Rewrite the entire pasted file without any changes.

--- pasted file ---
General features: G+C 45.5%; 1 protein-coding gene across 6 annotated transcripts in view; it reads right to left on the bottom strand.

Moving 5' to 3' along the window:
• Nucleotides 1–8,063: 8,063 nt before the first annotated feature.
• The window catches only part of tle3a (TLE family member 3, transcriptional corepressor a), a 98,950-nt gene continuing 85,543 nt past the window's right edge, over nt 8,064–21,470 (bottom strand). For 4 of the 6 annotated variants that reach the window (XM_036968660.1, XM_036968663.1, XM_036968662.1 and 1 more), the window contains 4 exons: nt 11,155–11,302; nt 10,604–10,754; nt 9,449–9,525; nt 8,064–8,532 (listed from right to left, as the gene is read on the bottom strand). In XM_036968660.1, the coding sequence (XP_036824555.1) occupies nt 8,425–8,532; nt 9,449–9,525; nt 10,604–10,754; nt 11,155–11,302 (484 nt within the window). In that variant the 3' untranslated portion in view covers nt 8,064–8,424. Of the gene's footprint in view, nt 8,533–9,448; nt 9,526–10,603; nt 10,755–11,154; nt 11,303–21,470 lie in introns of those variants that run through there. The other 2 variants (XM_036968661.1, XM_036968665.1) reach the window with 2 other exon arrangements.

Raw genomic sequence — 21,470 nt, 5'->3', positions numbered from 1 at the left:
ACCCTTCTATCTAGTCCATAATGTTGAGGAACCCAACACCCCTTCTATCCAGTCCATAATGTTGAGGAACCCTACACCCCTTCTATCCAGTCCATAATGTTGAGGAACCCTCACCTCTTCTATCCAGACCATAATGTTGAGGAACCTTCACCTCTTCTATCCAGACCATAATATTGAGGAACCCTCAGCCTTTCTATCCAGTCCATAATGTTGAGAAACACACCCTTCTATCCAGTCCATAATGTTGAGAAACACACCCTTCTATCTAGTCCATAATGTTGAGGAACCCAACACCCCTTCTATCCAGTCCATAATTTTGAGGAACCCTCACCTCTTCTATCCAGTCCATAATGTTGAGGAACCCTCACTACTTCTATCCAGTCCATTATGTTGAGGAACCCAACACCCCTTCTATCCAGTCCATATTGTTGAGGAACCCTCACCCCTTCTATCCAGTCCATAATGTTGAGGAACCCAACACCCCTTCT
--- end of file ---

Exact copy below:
General features: G+C 45.5%; 1 protein-coding gene across 6 annotated transcripts in view; it reads right to left on the bottom strand.

Moving 5' to 3' along the window:
• Nucleotides 1–8,063: 8,063 nt before the first annotated feature.
• The window catches only part of tle3a (TLE family member 3, transcriptional corepressor a), a 98,950-nt gene continuing 85,543 nt past the window's right edge, over nt 8,064–21,470 (bottom strand). For 4 of the 6 annotated variants that reach the window (XM_036968660.1, XM_036968663.1, XM_036968662.1 and 1 more), the window contains 4 exons: nt 11,155–11,302; nt 10,604–10,754; nt 9,449–9,525; nt 8,064–8,532 (listed from right to left, as the gene is read on the bottom strand). In XM_036968660.1, the coding sequence (XP_036824555.1) occupies nt 8,425–8,532; nt 9,449–9,525; nt 10,604–10,754; nt 11,155–11,302 (484 nt within the window). In that variant the 3' untranslated portion in view covers nt 8,064–8,424. Of the gene's footprint in view, nt 8,533–9,448; nt 9,526–10,603; nt 10,755–11,154; nt 11,303–21,470 lie in introns of those variants that run through there. The other 2 variants (XM_036968661.1, XM_036968665.1) reach the window with 2 other exon arrangements.

Raw genomic sequence — 21,470 nt, 5'->3', positions numbered from 1 at the left:
ACCCTTCTATCTAGTCCATAATGTTGAGGAACCCAACACCCCTTCTATCCAGTCCATAATGTTGAGGAACCCTACACCCCTTCTATCCAGTCCATAATGTTGAGGAACCCTCACCTCTTCTATCCAGACCATAATGTTGAGGAACCTTCACCTCTTCTATCCAGACCATAATATTGAGGAACCCTCAGCCTTTCTATCCAGTCCATAATGTTGAGAAACACACCCTTCTATCCAGTCCATAATGTTGAGAAACACACCCTTCTATCTAGTCCATAATGTTGAGGAACCCAACACCCCTTCTATCCAGTCCATAATTTTGAGGAACCCTCACCTCTTCTATCCAGTCCATAATGTTGAGGAACCCTCACTACTTCTATCCAGTCCATTATGTTGAGGAACCCAACACCCCTTCTATCCAGTCCATATTGTTGAGGAACCCTCACCCCTTCTATCCAGTCCATAATGTTGAGGAACCCAACACCCCTTCT